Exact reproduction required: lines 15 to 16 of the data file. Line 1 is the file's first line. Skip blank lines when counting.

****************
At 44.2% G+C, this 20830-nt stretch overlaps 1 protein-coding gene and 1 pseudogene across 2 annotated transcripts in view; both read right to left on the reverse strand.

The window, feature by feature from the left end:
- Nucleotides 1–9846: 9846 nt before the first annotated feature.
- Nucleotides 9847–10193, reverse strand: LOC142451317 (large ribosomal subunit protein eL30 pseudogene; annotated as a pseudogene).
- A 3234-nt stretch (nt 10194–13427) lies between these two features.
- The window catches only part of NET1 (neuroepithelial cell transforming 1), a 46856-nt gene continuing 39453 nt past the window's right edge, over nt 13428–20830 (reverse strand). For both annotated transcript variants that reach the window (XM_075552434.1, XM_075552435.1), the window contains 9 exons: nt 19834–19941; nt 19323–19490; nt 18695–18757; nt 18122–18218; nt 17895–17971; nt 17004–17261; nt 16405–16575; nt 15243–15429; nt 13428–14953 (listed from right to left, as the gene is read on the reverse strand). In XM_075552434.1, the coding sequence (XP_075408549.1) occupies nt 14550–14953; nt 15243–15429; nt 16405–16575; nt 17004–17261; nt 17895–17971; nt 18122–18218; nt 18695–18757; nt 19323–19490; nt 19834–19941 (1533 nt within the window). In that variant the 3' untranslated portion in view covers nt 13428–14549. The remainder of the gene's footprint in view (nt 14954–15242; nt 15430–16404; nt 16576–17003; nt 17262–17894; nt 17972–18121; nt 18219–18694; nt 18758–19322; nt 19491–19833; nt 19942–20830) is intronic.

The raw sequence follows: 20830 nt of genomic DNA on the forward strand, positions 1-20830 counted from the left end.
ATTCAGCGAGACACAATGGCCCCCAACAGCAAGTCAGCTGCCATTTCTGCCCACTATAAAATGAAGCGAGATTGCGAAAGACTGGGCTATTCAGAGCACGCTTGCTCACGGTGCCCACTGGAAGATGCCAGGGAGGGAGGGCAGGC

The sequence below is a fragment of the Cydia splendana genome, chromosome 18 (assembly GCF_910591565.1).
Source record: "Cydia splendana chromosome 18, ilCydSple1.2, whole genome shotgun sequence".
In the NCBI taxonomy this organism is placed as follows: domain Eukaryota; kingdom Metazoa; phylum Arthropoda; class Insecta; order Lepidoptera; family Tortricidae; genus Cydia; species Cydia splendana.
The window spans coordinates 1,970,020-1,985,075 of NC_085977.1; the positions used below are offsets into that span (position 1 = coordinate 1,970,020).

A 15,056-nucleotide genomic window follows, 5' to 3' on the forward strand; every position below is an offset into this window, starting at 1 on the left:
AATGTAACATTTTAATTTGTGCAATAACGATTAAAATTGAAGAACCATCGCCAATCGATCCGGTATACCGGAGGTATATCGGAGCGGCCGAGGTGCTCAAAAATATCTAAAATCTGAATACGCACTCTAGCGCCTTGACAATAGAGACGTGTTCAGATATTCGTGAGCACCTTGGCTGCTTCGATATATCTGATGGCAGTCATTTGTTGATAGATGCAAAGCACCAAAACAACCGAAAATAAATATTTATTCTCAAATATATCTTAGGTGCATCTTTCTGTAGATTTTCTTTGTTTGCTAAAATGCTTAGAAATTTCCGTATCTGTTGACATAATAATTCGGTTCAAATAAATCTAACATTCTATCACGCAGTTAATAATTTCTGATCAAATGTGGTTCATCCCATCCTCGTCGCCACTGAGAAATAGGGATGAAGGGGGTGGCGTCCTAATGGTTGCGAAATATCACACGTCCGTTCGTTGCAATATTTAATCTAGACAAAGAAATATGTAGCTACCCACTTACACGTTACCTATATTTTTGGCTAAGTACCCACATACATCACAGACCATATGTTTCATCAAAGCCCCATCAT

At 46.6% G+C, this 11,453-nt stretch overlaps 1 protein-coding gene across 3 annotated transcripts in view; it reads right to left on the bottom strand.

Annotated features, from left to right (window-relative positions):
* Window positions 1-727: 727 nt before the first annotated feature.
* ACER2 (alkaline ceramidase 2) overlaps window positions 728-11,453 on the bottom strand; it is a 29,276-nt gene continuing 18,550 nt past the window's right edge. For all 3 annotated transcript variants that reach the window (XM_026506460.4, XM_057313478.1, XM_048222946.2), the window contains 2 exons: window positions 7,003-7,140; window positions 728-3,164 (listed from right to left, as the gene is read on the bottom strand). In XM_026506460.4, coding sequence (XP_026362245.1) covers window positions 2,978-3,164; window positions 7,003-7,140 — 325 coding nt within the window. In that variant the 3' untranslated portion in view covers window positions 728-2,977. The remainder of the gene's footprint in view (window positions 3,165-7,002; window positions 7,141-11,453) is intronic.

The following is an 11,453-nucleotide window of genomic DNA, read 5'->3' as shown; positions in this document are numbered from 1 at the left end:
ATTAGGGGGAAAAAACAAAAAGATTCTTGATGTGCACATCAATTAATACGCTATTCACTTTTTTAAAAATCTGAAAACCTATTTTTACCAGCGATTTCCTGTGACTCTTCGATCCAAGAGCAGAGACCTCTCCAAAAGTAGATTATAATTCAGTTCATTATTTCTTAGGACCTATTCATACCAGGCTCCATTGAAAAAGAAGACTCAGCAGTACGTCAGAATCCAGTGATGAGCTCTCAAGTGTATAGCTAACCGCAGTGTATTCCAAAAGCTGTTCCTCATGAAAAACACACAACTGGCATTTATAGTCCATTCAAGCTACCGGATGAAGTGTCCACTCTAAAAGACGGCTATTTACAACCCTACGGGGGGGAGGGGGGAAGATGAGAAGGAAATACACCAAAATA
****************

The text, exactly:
At 46.6% G+C, this 11,453-nt stretch overlaps 1 protein-coding gene across 3 annotated transcripts in view; it reads right to left on the bottom strand.

Annotated features, from left to right (window-relative positions):